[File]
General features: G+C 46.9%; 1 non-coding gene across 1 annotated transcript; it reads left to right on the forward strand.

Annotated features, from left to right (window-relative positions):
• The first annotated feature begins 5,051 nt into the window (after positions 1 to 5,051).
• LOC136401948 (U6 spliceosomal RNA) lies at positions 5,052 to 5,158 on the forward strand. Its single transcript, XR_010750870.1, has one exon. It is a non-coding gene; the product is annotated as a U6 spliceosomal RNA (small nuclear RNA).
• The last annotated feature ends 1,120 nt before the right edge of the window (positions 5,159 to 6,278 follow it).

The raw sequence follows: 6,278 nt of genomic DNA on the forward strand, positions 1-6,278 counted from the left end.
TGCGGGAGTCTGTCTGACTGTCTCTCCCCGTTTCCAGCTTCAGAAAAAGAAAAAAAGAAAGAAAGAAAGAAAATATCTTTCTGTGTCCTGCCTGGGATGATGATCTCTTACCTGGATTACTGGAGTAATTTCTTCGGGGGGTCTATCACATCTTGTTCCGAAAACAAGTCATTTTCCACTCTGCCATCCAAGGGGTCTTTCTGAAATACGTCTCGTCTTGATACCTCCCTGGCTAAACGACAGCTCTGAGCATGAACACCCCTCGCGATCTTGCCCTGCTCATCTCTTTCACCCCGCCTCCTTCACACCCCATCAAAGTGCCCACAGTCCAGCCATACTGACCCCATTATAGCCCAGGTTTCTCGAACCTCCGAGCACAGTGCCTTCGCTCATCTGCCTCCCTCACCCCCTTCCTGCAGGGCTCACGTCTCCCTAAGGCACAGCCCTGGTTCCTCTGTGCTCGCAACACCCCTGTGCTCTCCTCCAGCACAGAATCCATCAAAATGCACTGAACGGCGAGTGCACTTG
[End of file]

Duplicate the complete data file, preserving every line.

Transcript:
General features: G+C 46.9%; 1 non-coding gene across 1 annotated transcript; it reads left to right on the forward strand.

Annotated features, from left to right (window-relative positions):
• The first annotated feature begins 5,051 nt into the window (after positions 1 to 5,051).
• LOC136401948 (U6 spliceosomal RNA) lies at positions 5,052 to 5,158 on the forward strand. Its single transcript, XR_010750870.1, has one exon. It is a non-coding gene; the product is annotated as a U6 spliceosomal RNA (small nuclear RNA).
• The last annotated feature ends 1,120 nt before the right edge of the window (positions 5,159 to 6,278 follow it).

The raw sequence follows: 6,278 nt of genomic DNA on the forward strand, positions 1-6,278 counted from the left end.
TGCGGGAGTCTGTCTGACTGTCTCTCCCCGTTTCCAGCTTCAGAAAAAGAAAAAAAGAAAGAAAGAAAGAAAATATCTTTCTGTGTCCTGCCTGGGATGATGATCTCTTACCTGGATTACTGGAGTAATTTCTTCGGGGGGTCTATCACATCTTGTTCCGAAAACAAGTCATTTTCCACTCTGCCATCCAAGGGGTCTTTCTGAAATACGTCTCGTCTTGATACCTCCCTGGCTAAACGACAGCTCTGAGCATGAACACCCCTCGCGATCTTGCCCTGCTCATCTCTTTCACCCCGCCTCCTTCACACCCCATCAAAGTGCCCACAGTCCAGCCATACTGACCCCATTATAGCCCAGGTTTCTCGAACCTCCGAGCACAGTGCCTTCGCTCATCTGCCTCCCTCACCCCCTTCCTGCAGGGCTCACGTCTCCCTAAGGCACAGCCCTGGTTCCTCTGTGCTCGCAACACCCCTGTGCTCTCCTCCAGCACAGAATCCATCAAAATGCACTGAACGGCGAGTGCACTTG